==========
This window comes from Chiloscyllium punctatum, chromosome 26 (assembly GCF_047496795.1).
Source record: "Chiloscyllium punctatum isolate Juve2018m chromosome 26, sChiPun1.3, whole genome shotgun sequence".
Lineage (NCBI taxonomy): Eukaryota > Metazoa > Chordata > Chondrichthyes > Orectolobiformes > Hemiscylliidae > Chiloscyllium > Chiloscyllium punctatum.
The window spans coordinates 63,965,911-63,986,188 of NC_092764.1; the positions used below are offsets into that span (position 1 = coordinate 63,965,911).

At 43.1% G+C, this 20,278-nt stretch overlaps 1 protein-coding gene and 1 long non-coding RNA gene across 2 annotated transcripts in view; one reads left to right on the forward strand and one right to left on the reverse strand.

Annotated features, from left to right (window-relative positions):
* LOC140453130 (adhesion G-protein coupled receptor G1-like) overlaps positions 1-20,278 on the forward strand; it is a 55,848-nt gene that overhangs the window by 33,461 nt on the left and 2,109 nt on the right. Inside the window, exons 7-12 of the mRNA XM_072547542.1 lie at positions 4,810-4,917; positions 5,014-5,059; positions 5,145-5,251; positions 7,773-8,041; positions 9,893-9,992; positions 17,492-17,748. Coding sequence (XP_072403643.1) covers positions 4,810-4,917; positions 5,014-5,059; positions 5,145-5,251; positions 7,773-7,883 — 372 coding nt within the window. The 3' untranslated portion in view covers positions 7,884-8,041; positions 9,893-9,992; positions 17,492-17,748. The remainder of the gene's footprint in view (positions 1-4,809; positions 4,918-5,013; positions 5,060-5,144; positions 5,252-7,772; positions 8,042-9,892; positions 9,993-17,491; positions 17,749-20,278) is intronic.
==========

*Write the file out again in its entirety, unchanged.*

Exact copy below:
This window comes from Chiloscyllium punctatum, chromosome 26 (assembly GCF_047496795.1).
Source record: "Chiloscyllium punctatum isolate Juve2018m chromosome 26, sChiPun1.3, whole genome shotgun sequence".
Lineage (NCBI taxonomy): Eukaryota > Metazoa > Chordata > Chondrichthyes > Orectolobiformes > Hemiscylliidae > Chiloscyllium > Chiloscyllium punctatum.
The window spans coordinates 63,965,911-63,986,188 of NC_092764.1; the positions used below are offsets into that span (position 1 = coordinate 63,965,911).

At 43.1% G+C, this 20,278-nt stretch overlaps 1 protein-coding gene and 1 long non-coding RNA gene across 2 annotated transcripts in view; one reads left to right on the forward strand and one right to left on the reverse strand.

Annotated features, from left to right (window-relative positions):
* LOC140453130 (adhesion G-protein coupled receptor G1-like) overlaps positions 1-20,278 on the forward strand; it is a 55,848-nt gene that overhangs the window by 33,461 nt on the left and 2,109 nt on the right. Inside the window, exons 7-12 of the mRNA XM_072547542.1 lie at positions 4,810-4,917; positions 5,014-5,059; positions 5,145-5,251; positions 7,773-8,041; positions 9,893-9,992; positions 17,492-17,748. Coding sequence (XP_072403643.1) covers positions 4,810-4,917; positions 5,014-5,059; positions 5,145-5,251; positions 7,773-7,883 — 372 coding nt within the window. The 3' untranslated portion in view covers positions 7,884-8,041; positions 9,893-9,992; positions 17,492-17,748. The remainder of the gene's footprint in view (positions 1-4,809; positions 4,918-5,013; positions 5,060-5,144; positions 5,252-7,772; positions 8,042-9,892; positions 9,993-17,491; positions 17,749-20,278) is intronic.